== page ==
Brilliant CS: Pitfalls on the Path to Performance


Share on LinkedIn

Most of us are addicted to best practices as guidelines as to how to best turn the crank on the customer success engine. I agree and approve (eat my own dog food).

However, from an organizational learning perspective, you will speed your own success by first proactively focusing on avoiding worst practices. Here are five pitfalls on the path to customer success performance. Avoiding them can help you escape being bitten on your…tail.

1. Holy Proclamation

Picture this: From your folding chair in the second-to-last row, you see 47 gorgeous showgirls atop dancing elephants strut across the stage at the annual sales meeting in Vegas. Quickly and assuredly the CEO (the Top Dog) saunters to the podium with Steve Winwood’s “Back in the High Life Again” blaring over the speakers. With a tone of deep conviction, she announces that your organization is now totally committed to customer success. It is the future, and it is now…customer success is our success. As the “We Love Customer Success” tee shirts are being passed out, the audience rises and sings their just-penned Customer Success Hymn and 1,000 red balloons fill the air. Wow!

But unless you have lots of leadership-backed, appropriately funded, detailed change plans and early decisive action, the grand proclamation so ceremoniously voiced becomes just another faded, soon-forgotten slogan relegated to the wastebasket.

Brilliant Best Practice: In for a penny, in for a pound.

2. Calling Your Dalmatians Schnauzers

Changing the titles on everyone’s business cards to “customer success manager” or “customer success leader” or “customer success is job one” or whatever, may make you feel good, but that’s about it. You can call your Dalmatians Schnauzers, but your customers will still see the spots. In the old days, when professional services was building momentum, we called it “putting ties on the techs.” Success is defined by the customer; it is not deemed a reality from your marketing slogan.

Brilliant Practice: If you want your people to think and act differently, you need to train them, coach them, train them again, and reward them for brilliant performances.

3. Adding Chaos in the Kennel

If your pups (your customer-facing team) don’t hunt as well as you’d like, adding more canines will just add chaos in the kennel. Bolting a new CS organization on top of your current frontline organization is not good…do not do it.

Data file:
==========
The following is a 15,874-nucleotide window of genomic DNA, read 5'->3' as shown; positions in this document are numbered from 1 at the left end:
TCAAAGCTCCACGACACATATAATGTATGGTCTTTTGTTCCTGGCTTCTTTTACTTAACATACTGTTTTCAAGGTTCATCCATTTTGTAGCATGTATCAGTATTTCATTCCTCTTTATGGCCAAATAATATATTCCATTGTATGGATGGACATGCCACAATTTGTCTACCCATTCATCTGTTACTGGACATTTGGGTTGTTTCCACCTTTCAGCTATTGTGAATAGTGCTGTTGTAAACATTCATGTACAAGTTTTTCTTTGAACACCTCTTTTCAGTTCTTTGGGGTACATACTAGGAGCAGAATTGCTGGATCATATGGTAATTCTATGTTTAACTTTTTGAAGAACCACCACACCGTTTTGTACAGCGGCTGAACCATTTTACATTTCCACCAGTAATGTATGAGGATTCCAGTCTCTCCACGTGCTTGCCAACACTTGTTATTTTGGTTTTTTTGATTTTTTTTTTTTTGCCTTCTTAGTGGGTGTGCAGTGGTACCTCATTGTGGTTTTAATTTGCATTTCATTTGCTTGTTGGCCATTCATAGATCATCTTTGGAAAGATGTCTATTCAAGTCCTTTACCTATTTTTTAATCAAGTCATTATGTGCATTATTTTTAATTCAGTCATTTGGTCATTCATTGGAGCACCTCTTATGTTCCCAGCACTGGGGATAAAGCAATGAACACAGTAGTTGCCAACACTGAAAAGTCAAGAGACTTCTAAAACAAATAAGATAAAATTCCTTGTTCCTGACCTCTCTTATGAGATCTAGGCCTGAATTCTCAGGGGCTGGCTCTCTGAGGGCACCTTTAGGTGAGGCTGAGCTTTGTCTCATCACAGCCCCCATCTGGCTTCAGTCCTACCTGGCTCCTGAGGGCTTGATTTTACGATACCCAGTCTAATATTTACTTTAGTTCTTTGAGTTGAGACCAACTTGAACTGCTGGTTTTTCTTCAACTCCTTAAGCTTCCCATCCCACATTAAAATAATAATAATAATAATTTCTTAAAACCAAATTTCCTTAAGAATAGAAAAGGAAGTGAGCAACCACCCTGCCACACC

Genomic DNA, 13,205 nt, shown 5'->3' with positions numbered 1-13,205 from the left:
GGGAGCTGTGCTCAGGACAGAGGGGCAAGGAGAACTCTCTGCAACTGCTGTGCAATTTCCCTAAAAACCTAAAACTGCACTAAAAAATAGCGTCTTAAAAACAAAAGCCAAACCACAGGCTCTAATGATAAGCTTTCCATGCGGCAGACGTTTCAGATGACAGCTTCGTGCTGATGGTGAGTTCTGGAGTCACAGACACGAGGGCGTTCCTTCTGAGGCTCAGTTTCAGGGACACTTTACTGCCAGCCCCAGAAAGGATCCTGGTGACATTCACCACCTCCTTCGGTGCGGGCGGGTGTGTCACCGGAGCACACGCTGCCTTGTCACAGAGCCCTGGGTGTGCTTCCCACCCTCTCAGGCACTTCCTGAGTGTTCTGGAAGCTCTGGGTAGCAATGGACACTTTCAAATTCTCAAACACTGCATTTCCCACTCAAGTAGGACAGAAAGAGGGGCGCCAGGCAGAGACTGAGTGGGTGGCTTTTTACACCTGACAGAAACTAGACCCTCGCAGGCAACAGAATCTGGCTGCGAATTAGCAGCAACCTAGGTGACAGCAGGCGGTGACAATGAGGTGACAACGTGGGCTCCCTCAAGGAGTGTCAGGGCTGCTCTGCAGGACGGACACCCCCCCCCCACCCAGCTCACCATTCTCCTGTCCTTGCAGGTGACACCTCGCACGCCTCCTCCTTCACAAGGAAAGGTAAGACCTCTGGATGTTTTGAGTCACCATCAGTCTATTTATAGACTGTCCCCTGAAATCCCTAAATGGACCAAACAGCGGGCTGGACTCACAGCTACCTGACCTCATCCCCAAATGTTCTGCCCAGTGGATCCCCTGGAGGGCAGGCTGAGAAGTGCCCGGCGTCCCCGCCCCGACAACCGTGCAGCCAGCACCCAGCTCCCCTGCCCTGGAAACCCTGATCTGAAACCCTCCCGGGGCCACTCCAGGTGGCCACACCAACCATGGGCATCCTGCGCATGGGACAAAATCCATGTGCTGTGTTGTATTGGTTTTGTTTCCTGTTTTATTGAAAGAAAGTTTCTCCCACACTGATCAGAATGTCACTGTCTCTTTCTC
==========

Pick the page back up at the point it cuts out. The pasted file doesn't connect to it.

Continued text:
Brilliant Practice: When making any significant change, deal with structure last—only after the organization blueprint, game plan, touchpoint management, definition of capabilities, etc., are in place. Then adjust the structure that best addresses customer issues, wants, and needs.

4. Promising French Champagne and Russian Caviar, but Serving Ripple Wine and Stale Peanuts

It is ingrained in the genetic makeup of marketers and sellers to only promote sunshine…to emphasize the strength, the beauty, the flexibility, the all-around goodness of your unbreakable, unbeatable offering. They avoid dark clouds and rainy weather like vactioners in Florida.

However, painting a halo on your hound and never mentioniong the darker side—the possibility of fleas and the probable barking on ocassion—is decietful. Customers hate this lack of transparency, and if they feel they were not told the truth, they never forget, and they never forgive.

Brilliant Practice: Yes, emphasize your strengths, but share the weaknesses…respect and trust will follow.

5. Parting of the Red Sea

Expecting a deeply embedded culture driven by product sales to change its ways without putting up one heck of a dog fight ain’t going to happen. For many organizations, this is the biggest mud puddle along the path to performance progress.

Brilliant Practice: Get your big dogs off the porch. Do your due diligence to assess possibilities and demonstrate the financial impact of customer success done well.

James Alexander, EdD
James "Alex" Alexander has a doctorate in Human Resource Development, and after a dozen years in corporate life has spent more than two decades helping product companies build brilliant services businesses. Alex researches, publishes, advises, trains, and speaks on transforming good services organizations into high-performance services machines that create loyal customers, drive sales of services and products, and dominate the competition. He has written five research studies, four books, and over 150 articles, and has spoken, consulted, and trained in 25 countries.


Please use comments to add value to the discussion. Maximum one link to an educational blog post or article. We will NOT PUBLISH brief comments like "good post," comments that mainly promote links, or comments with links to companies, products, or services.

Please enter your comment!
Please enter your name here